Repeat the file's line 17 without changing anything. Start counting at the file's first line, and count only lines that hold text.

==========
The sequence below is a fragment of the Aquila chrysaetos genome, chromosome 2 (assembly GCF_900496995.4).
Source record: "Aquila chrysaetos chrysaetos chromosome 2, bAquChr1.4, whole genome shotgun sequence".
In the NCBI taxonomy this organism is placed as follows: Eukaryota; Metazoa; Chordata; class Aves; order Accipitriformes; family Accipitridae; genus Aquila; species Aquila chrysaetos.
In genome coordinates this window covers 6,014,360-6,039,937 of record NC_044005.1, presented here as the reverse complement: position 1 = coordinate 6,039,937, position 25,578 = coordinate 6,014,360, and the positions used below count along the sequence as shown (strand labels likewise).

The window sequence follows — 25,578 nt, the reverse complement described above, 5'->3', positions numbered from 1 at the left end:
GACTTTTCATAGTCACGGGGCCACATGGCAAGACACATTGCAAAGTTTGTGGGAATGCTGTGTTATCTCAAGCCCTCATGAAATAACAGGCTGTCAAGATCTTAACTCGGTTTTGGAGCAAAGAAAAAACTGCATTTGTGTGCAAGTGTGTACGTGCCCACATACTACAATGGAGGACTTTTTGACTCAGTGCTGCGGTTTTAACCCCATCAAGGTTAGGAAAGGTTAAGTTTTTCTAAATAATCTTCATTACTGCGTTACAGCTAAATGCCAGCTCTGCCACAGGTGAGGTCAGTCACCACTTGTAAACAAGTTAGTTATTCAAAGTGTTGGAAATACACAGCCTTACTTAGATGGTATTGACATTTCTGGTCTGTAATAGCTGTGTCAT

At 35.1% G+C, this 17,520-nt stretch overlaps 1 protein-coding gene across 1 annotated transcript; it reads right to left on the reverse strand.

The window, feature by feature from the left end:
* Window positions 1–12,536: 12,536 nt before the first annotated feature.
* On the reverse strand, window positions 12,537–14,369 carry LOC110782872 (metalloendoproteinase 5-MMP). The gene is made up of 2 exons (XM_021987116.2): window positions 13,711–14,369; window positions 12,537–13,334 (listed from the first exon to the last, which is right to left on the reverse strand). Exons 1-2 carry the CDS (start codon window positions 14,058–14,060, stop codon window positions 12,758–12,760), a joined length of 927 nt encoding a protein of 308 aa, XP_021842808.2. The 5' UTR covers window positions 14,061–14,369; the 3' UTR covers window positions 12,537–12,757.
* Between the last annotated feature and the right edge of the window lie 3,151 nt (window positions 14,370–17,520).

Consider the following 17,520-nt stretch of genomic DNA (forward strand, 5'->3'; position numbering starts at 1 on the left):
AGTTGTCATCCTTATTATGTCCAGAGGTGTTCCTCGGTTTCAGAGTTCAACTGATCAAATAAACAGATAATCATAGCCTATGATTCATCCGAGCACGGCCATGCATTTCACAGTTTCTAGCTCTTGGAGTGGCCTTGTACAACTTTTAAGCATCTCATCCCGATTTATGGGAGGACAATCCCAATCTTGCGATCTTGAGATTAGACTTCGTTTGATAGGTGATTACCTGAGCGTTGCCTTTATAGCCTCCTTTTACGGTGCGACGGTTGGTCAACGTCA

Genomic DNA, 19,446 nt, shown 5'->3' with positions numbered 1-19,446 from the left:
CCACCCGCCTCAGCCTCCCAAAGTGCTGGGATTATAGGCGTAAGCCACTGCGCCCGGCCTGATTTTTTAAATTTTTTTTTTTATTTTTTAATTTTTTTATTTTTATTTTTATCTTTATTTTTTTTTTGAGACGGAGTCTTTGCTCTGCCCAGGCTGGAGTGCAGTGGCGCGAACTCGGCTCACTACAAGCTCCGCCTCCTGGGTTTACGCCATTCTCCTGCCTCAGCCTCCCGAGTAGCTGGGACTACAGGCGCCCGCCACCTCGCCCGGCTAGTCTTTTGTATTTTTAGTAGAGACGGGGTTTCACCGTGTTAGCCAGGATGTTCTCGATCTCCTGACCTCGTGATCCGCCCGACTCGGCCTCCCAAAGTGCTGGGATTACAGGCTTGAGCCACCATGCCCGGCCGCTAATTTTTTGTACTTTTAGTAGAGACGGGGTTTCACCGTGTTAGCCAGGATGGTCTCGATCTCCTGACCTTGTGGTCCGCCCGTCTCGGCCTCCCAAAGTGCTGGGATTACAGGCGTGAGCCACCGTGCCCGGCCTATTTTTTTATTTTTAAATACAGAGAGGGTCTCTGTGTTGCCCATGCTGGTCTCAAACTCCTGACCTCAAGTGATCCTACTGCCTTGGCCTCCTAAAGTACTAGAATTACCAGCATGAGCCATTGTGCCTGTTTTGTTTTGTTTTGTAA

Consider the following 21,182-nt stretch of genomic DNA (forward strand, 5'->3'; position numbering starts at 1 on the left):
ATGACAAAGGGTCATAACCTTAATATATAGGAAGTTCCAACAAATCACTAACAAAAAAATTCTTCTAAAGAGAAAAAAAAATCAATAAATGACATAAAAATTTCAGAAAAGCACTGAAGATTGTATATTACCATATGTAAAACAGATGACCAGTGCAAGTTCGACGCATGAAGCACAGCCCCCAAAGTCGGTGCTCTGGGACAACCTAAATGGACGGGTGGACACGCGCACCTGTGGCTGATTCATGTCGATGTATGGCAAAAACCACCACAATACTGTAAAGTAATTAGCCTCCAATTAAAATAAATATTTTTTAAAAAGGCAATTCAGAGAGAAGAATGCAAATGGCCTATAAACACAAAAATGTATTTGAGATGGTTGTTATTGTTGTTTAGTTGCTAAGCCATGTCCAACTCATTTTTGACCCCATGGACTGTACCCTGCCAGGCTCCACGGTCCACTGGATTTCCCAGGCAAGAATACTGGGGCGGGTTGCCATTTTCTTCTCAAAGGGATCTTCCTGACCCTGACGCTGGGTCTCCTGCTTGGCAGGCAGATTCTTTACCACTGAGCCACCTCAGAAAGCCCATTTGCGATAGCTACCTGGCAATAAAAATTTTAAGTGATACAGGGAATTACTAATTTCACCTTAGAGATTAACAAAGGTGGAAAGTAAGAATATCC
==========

ATGACAAAGGGTCATAACCTTAATATATAGGAAGTTCCAACAAATCACTAACAAAAAAATTCTTCTAAAGAGAAAAAAAAATCAATAAATGACATAAAAATTTCAGAAAAGCACTGAAGATTGTATATTACCATATGTAAAACAGATGACCAGTGCAAGTTCGACGCATGAAGCACAGCCCCCAAAGTCGGTGCTCTGGGACAACCTAAATGGACGGGTGGACACGCGCACCTGTGGCTGATTCATGTCGATGTATGGCAAAAACCACCACAATACTGTAAAGTAATTAGCCTCCAATTAAAATAAATATTTTTTAAAAAGGCAATTCAGAGAGAAGAATGCAAATGGCCTATAAACACAAAAATGTATTTGAGATGGTTGTTATTGTTGTTTAGTTGCTAAGCCATGTCCAACTCATTTTTGACCCCATGGACTGTACCCTGCCAGGCTCCACGGTCCACTGGATTTCCCAGGCAAGAATACTGGGGCGGGTTGCCATTTTCTTCTCAAAGGGATCTTCCTGACCCTGACGCTGGGTCTCCTGCTTGGCAGGCAGATTCTTTACCACTGAGCCACCTCAGAAAGCCCATTTGCGATAGCTACCTGGCAATAAAAATTTTAAGTGATACAGGGAATTACTAATTTCACCTTAGAGATTAACAAAGGTGGAAAGTAAGAATATCC